Pokémon Legends: Arceus review – makes even old-school fans feel childlike again | Pokémon

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Ever since the monochromatic thrills of 1996’s Pokémon Red and Blue, I’ve dreamed of embarking on a sprawling 3D Pokémon adventure. While 2019’s Sword and Shield did their best to belatedly bring the series’ love-worn formula in to the third dimension, a lack of real innovation left the franchise’s legions of older fans despairing over their Pikachu plushies. More than two years later, the ambitious Pokémon Legends: Arceus sees creators Game Freak attempting to really modernise the series.

Dispatched on a time-travelling mission by none other than Pokémon God, Arceus, Legends begins with your adolescent avatar plummeting through a portal to the past. Mercifully, the titular divinity isn’t completely unreasonable – you’re at least sent on your way with a fully charged smartphone. Cheers, your holiness. As calming flute melodies float around your ears and dramatic feudal-Japanese fonts fill the screen, it’s hard not to be swept up in the novelty of it all. At least until you take a closer look at your surroundings.

While the Nintendo Switch may not be a technical powerhouse, the little handheld that could has delivered a slew of sprawling spectacles, from gamechanging launch title Breath of the Wild to niche role-playing game Xenoblade Chronicles 2. It has consistently punched above the weight of its spindly specs. Bafflingly though, Pokémon Legends looks like complete arse(eus). While the colourful creatures move and react more convincingly than ever, the world around them is jarringly sparse, with blurry rock textures and large landscapes lined with anaemic-looking Christmas trees. Visually, it’s hard not to feel a little short-changed.

Gotta catch ‘em all … Pokemon Legends: Arceus.
Gotta catch ‘em all … Pokemon Legends: Arceus. Photograph: Nintendo

Still, beauty is more than skin deep. Thankfully, Pokémon Legends: Arceus has one hell of a personality. A few hours in I begun to warm to its charms. It quickly becomes apparent that this isn’t your dad’s Pokémon adventure. Gone are series stalwarts like gym battles, obstacle-clearing special moves, even the need to fight creatures before lobbing a ball at them. Sure, you can always send a Pokémon in to battle to weaken your chosen target, but if you don’t fancy it, just bypass the brawl entirely by lobbing a well-timed Pokéball at your quarry.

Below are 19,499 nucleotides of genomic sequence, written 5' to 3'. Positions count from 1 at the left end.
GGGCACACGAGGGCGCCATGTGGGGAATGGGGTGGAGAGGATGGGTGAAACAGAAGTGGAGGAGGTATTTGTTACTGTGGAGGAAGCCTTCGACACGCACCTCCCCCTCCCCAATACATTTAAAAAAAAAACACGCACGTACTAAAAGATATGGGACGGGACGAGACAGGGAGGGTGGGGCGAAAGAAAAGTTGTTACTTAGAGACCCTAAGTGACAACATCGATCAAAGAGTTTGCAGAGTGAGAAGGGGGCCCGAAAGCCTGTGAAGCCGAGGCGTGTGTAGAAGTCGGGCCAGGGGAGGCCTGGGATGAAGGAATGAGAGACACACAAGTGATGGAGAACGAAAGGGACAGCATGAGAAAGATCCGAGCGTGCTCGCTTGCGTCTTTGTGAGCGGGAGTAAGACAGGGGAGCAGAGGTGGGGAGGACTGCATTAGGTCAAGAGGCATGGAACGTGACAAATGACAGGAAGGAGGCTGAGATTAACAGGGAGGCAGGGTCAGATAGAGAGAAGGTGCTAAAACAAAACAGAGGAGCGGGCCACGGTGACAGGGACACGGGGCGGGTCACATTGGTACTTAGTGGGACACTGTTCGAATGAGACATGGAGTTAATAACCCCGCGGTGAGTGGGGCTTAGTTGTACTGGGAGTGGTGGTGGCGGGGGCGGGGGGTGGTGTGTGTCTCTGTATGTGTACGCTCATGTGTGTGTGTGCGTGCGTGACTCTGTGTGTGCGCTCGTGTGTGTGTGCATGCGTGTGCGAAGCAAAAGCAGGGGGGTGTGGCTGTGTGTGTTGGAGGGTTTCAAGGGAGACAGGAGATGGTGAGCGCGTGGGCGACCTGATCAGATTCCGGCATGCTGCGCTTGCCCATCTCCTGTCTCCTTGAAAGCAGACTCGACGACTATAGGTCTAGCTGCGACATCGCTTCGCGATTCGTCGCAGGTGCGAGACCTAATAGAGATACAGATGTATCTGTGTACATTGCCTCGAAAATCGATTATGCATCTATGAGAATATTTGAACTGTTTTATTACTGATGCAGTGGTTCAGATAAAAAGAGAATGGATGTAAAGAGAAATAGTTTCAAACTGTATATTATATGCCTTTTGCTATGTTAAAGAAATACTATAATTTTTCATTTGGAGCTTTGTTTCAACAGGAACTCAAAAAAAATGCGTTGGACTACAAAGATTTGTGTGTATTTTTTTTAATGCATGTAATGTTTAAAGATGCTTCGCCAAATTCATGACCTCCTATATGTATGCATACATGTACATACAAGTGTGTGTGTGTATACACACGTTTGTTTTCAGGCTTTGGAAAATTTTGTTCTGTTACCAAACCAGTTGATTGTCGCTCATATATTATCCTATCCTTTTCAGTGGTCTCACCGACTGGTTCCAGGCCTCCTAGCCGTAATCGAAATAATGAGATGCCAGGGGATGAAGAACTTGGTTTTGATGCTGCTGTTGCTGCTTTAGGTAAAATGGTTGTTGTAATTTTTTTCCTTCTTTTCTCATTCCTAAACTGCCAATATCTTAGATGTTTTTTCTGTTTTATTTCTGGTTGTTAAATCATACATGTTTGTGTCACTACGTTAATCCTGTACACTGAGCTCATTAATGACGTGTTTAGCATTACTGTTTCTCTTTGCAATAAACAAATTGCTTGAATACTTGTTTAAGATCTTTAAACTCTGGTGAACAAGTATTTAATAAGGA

This time, it’s up to players to help researchers write the very first Pokémon encyclopedia: the Pokédex. Where the exploration segments and Pokémon battles were once separated into two separate screens, here the two are finally unified. Your trainer can run around battling Pokémon with no regard for their own safety. For arguably the first time since the series began, everything feels fresh, and thrillingly unpredictable. From crafting your very own wooden Pokéballs to carefully stalking wild Pokémon in real time, Legends’ immersive new approach immediately clicks.

Thanks to the Feudal-era setting, the mammoth metropolises of previous games are gone. Your new homestead is the quaint and scenic hub of Jubilife Village, where you’ll find residents ploughing fields, cooking mochi and shifting whatever rudimentary goods or services they can offer. It’s all refreshingly calming and surprisingly low-stakes stuff, giving players the freedom to tackle their Poké-duties at whatever cadence they fancy.

As your journey grows in scope and you roam new regions, your curiosity will naturally get the better of you. Freed from linear shackles and strolling Legends’ open plains, gigantic and exciting creatures are too much to ignore. While riding a majestic deer Pokémon toward my next quest, I regularly found myself stopping in my tracks, compelled to catch imposing creatures that I’d forgotten existed.

The scale of these Pokémon is tangible, too. In your early hours roaming the plains of Hisui you’ll meet suitably pocket-sized monsters, but it’s not long before you come face to face with a gargantuan Parasect, one of the original 151 Pokémon. This weird, spore-emitting mushroom crab was never the most intimidating thing on a black-and-white screen, but now it’s downright terrifying. As its once-laughable attacks fill the screen in a purple poisonous hue, I find myself scurrying away in panic. Only, I’m too late. My poor, unsuspecting anime avatar cannot shake the smog, and gasping desperately for air, crumples sickeningly to the grass.

While Arceus may be a sight that leads to sore eyes, this ambitious reboot sets Pokémon on an exciting new trajectory, finally recapturing a lost sense of adventure. What made those initial Pokémon games special was the way that they embodied a childlike spirit of discovery. The problem was that its creators struck gold on the first attempt – and spent decades repeating the same trick. Now, 26 years after I caught my very first Pokémon, the franchise is new again, and that gleeful sense of excitement is back.



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